Research Spotlight Archive

Back to Research Spotlight

Title: Multi-Energy X-Ray Computed Tomography Reconstruction and Classification Algorithms for Explosives Detection

CT scans, like this one of a human's head, can be used for medical diagnosis.

CT scans, like this one of a human’s head, can be used for medical diagnosis. Karl, Ishwar, Eger, Do, and Pien are looking at how the same technology can be used in explosives detection.

Participants: Boston University – Limor Eger (PhD ’10); Professors W. Clem Karl and Prakash Ishwar

Massachusetts General Hospital – Synho Do and Homer Pien

Funding: ALERT- A Department of Homeland Security Center of Excellence

Background: X-ray computed tomography (CT) is widely used for medical diagnosis and for security purposes such as baggage inspection. CT gives a three-dimensional image of the scanned object based on its x-ray attenuation. The attenuation depends on the material being scanned and is also a function of the energy of the incident x-ray photons. In multi-energy computed tomography (MECT), multiple energy-selective measurements of the attenuation of the object are obtained. MECT measurements can be used to infer information about the chemical composition of the object, potentially allowing discrimination of materials which are indistinguishable in the conventional single-spectrum case.

Description: In this project we investigate MECT reconstruction algorithms for the purpose of material identification and explosives detection. In general, the input to such algorithms is a set of measurements collected by MECT systems and the output is a set of material-specific parameters, such as effective atomic number and density. Multi-energy equations can be easily written and solved for monochromatic energy spectra and perfect detectors but become complex when considering realistic spectra, detector sensitivity, and system non-linearity. The project aims to advance MECT detection algorithms by: (i) introducing physics-driven model-based statistical methods for extraction of information from MECT measurements, (ii) developing an understanding of the information available in MECT data that is relevant to discrimination of explosive threats, and (iii) developing and applying learning-based methods to multi-energy material discrimination.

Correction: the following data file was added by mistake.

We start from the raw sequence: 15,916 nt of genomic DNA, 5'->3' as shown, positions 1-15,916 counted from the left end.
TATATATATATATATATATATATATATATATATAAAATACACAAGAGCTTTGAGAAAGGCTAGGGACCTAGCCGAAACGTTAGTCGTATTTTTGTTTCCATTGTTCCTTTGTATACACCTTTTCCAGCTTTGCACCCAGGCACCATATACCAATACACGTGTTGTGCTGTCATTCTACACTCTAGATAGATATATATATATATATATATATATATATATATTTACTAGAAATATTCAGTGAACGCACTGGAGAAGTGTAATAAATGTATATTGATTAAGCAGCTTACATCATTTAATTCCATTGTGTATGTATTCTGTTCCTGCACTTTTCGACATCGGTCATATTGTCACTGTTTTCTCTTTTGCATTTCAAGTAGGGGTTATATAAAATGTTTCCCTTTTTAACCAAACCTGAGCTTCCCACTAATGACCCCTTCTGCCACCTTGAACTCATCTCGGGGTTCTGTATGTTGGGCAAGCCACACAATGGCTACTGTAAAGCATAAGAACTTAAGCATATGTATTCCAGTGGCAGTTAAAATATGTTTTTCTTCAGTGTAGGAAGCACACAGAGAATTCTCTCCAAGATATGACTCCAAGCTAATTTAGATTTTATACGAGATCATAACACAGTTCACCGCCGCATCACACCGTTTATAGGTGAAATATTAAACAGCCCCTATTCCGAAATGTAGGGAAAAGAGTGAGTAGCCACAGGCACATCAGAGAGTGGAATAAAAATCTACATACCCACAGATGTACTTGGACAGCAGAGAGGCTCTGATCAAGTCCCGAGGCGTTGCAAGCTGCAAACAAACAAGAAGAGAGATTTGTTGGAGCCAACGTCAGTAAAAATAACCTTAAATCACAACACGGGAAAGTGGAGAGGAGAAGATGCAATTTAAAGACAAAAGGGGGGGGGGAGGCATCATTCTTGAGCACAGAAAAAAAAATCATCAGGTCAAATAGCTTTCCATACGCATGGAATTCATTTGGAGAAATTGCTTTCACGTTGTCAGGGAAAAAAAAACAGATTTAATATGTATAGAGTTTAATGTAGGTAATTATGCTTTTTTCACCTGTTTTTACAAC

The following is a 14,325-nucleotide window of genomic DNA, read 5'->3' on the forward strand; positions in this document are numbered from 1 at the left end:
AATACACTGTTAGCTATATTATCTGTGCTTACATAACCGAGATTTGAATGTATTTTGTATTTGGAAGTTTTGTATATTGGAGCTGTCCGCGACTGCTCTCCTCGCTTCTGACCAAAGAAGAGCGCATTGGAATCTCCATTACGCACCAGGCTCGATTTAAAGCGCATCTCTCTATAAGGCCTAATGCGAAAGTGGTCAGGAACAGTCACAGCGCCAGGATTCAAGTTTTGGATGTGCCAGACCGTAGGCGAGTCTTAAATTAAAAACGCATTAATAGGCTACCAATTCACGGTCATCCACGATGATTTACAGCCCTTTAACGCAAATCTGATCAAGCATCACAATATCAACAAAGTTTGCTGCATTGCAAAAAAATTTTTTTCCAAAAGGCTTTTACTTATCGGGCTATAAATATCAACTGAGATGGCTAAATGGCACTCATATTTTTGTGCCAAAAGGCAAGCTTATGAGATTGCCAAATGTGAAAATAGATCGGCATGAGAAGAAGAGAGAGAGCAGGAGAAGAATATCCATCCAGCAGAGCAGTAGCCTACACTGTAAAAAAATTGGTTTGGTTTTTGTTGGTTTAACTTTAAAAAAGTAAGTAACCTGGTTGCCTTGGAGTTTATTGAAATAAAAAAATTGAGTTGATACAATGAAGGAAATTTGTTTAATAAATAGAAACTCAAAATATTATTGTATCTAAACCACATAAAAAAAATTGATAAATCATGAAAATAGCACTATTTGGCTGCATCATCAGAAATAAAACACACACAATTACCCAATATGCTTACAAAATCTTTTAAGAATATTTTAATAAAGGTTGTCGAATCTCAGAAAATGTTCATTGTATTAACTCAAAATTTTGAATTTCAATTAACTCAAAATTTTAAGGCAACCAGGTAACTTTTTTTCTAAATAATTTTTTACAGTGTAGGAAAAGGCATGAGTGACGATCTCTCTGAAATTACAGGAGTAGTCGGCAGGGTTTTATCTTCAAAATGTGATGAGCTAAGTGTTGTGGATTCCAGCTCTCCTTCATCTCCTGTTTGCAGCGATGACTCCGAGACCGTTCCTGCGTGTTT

Results: Preliminary work has been performed on extensions to current image-based multi-energy techniques, a new statistical MECT reconstruction method based on the Extended Kalman Filter and on feature-selection for discriminating between explosives and non-explosives. Initial results show promise for improved material-discrimination.


Above: Results of applying a dual-energy method proposed by Siemens to a scan of a suitcase with some materials provided by LLNL/DHS. The scan was performed with a Siemens SOMATOM Definition dual-source CT at Massachusetts General Hospital. On the top are two images of the same cross section obtained with different source spectra. On the bottom are the estimated effective atomic number and density images for that cross section, which are used to identify the materials.

Publications: L. Eger, S. Do, P. Ishwar, W. C. Karl, and H. Pien, “A learning-based approach to explosives detection using multi-energy X-ray computed tomography,” Submitted to ICASSP 2011.

Pages: 1 2 3 4 5 6 7 8 9 10 11 12 13 14 15 16 17 18 19 20 21 22 23 24 25 26 27 28 29 30 31 32 33 34 35 36